Children’s National Hospital studying whether increased headaches in kids is connected to virtual learning

Your child having a headache may not just be their excuse to try and skip class. Some doctors in the DMV said Monday, it could be related to increased screen time because of virtual learning.

“For my sixth-grader, there’s been a large increase in the migraines,” said Cara Fletcher, whose two sons attend Montgomery County Public Schools. 

Fletcher believes that increased screen time because of virtual learning could be one of the main culprits for not only their headaches but also causing a drop in their vision.

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“They start pretty much at 9 o’clock in the morning and they’re done at like 3,” she said. 

Doctors at Children’s National Hospital are looking into virtual learning and if it’s causing headaches or something more like severe migraines.

“Over the summer we had a lot of openings throughout our clinics but since school has started, we are fully booked and overbooking our clinics,” said Dr. Marc DiSabella, director of the headache program at the hospital. 

The hospital distributed a survey to all patients who were being seen within the system’s clinics throughout the DMV.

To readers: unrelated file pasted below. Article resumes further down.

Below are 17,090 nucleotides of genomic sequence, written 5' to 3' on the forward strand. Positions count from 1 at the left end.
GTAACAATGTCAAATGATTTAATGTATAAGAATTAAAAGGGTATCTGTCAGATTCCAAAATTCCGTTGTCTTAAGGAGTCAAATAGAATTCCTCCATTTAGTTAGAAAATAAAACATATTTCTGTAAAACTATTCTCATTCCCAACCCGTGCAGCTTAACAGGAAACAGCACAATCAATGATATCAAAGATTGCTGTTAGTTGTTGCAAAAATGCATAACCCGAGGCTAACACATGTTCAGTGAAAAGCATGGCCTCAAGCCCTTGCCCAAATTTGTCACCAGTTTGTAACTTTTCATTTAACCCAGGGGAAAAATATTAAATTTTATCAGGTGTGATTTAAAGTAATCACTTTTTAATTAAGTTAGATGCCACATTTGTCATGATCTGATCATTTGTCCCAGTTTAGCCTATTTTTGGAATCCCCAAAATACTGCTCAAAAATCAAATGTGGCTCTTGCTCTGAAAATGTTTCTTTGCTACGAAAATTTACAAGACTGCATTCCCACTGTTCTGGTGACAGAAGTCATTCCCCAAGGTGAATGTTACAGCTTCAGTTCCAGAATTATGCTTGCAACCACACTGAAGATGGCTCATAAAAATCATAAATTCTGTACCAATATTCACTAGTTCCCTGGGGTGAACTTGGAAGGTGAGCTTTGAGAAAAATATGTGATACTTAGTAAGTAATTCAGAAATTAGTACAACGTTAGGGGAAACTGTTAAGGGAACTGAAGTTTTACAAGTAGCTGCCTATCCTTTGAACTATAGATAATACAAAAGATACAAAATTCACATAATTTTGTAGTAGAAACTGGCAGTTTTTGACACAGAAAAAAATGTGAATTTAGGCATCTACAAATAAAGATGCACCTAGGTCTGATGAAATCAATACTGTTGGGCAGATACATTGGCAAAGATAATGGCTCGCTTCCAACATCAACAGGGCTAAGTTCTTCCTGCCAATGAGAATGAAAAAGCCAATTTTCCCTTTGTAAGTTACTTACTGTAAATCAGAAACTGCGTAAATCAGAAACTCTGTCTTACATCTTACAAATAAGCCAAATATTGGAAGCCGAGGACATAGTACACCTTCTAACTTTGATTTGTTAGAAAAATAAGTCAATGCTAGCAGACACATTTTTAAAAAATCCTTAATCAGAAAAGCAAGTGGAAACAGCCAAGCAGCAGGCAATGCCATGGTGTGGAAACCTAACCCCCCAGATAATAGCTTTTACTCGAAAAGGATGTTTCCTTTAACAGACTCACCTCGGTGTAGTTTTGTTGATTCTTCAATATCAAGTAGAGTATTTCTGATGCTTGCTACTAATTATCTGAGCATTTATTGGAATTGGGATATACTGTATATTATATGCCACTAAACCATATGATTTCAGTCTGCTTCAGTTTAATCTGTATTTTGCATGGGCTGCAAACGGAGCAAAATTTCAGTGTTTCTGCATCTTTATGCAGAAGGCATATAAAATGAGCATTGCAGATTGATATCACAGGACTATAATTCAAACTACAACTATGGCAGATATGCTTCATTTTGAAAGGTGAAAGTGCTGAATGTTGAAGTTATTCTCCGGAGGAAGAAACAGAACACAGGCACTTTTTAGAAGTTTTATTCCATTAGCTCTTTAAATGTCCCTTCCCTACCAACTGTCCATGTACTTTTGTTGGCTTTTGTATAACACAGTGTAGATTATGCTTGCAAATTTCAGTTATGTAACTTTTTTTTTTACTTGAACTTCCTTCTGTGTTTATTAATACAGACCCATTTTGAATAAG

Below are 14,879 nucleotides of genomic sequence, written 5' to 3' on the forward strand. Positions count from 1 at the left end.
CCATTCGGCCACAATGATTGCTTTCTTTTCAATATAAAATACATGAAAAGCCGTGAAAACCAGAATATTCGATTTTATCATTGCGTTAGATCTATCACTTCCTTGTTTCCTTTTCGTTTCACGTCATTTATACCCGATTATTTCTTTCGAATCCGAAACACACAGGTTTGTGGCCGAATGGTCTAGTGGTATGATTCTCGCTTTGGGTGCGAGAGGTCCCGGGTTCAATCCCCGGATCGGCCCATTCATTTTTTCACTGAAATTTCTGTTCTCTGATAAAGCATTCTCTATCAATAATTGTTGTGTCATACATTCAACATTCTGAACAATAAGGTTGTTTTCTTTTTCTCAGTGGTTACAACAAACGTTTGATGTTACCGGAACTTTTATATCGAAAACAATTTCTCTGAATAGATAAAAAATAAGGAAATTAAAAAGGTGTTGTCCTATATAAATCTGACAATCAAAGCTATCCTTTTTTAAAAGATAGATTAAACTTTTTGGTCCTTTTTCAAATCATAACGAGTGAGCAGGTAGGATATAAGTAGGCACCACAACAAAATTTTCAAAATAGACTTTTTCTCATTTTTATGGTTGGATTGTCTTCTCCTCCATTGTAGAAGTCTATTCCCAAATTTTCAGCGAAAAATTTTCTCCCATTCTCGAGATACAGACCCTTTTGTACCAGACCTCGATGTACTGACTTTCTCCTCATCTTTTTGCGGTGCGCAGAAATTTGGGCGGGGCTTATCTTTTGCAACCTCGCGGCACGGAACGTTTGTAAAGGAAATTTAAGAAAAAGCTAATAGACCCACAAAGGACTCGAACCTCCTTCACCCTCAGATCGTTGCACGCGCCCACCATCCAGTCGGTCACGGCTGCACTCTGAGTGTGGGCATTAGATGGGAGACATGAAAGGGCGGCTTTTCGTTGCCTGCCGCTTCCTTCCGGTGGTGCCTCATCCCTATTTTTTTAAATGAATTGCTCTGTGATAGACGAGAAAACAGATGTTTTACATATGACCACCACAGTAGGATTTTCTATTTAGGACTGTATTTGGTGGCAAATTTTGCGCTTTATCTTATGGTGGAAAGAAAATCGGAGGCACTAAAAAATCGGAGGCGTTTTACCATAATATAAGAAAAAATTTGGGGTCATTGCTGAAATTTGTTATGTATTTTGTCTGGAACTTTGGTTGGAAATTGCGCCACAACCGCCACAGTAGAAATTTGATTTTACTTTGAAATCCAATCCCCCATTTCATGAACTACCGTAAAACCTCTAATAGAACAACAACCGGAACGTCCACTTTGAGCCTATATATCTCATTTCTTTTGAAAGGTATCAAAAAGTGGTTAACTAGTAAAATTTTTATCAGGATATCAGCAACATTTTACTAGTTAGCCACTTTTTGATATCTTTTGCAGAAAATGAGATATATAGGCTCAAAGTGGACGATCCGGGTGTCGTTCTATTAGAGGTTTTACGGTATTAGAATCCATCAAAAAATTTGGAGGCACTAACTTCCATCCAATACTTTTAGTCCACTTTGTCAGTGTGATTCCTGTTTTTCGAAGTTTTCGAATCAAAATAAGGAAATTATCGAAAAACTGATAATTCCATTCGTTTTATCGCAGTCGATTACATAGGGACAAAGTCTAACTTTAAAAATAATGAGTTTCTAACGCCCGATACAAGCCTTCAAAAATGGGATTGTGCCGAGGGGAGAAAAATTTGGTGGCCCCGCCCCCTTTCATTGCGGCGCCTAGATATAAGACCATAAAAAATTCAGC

The following is preliminary data based on the first 36 responses:

• 44% of kids are using screens more than 6 hours per day.

• 47% of kids preferred school to online 

• 42% of kids said screens are making headaches worse.

• 41% of kids say they have more headaches since virtual learning.

• 38% of kids say they are more stressed.

• 46% of kids said this type of activity is affecting them negatively.

The hospital will be gathering more data in the coming months and eventually analyze and submit it for publication.

“A lot of them (children surveyed) are also noticing that upon taking a break they are having some reduction in the intensity of it but as soon as they start again they’re back in the woods,” explained DiSabella.

Some parents like Martha Larrazabal said that they are even rushing to buy blue light glasses which she claims have helped with reducing strain on her the daughter’s eyes, who is in the first grade within MCPS.

“We gave them a try and she hasn’t complained anymore,” explained Larrazabal, “so thankfully it wasn’t a corrective issue or dehydration issue or wanting to skip school, like she’s actually happy at school.”

DiSabella said that the glasses say may help reduce the amount of blue light that enters a person’s eyes but there is no actual scientific data to conclude that they work every time, for everyone.